Pope Benedict XVI has backed a universal 'right to water' in a message communicated from the Vatican to an international conference on the issue of Water and Sustainable Development, taking place in Zaragoza, Spain.
Profit should not be the only reason to protect water, he declared. The 'right to water' is based on the dignity of the human person, and it is not simply an 'economic good', said the head of the world's 1.2 billion Catholics.
Representing Pope Benedict, who is currently in Australia, Cardinal Renato Martino read his message to the conference.
It comments: "Because of the ...pressure of multiple social and economic factors, we must be conscious of the fact" that today "water must be considered "a good that must be especially protected through clear national and international policies, and used according to sensible criteria of solidarity and responsibility.
"The use of water, which is regarded as a universal and inalienable right, is related to the growing and urgent needs of people who live in destitution, taking into account the fact that limited access to potable water has repercussions on the wellbeing of an enormous number of people and is often the cause of illnesses, sufferings, conflicts, poverty and even death," the message stressed.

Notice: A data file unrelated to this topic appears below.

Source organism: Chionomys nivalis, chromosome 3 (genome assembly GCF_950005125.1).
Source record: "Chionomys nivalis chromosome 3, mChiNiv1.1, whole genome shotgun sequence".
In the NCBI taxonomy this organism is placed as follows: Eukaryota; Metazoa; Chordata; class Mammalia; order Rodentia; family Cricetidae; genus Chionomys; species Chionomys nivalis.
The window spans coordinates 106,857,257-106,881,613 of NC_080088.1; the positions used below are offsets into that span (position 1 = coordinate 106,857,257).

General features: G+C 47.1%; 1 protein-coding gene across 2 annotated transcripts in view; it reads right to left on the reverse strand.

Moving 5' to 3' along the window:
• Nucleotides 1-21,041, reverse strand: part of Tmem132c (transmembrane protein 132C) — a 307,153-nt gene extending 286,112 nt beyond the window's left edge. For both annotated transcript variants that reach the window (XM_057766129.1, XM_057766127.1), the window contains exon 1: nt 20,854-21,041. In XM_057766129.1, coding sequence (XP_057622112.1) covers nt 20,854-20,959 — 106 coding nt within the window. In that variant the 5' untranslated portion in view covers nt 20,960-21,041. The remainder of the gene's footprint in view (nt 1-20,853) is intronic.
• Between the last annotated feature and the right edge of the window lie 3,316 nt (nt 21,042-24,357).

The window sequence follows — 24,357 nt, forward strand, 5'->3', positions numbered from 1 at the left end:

Pope Benedict also said that water is "a right that is based on the dignity of the human person." It is "from this perspective that positions of those who consider and treat water only as an economic good must be carefully examined," Benedict XVI continued. "Its use must be rational and solidary, fruit of a balanced synergy between the public and private sector."
The pontiff went on to mention that water is not just a material good, as it also has "religious meanings that believing humanity, especially Christianity, have developed, assigning it great value as a precious immaterial good, which always enriches man's life on this earth."
"How can one not recall in this circumstance the thought provoking message that has come to us from sacred scriptures, treating water as a symbol of purification," he said.
The Pope concluded: "The full recovery of this spiritual dimension is the guarantee and implication for an adequate approach to the ethical, political and economic problems that affect the complex management of water on the part of so many interested individuals, both in the national and international realm."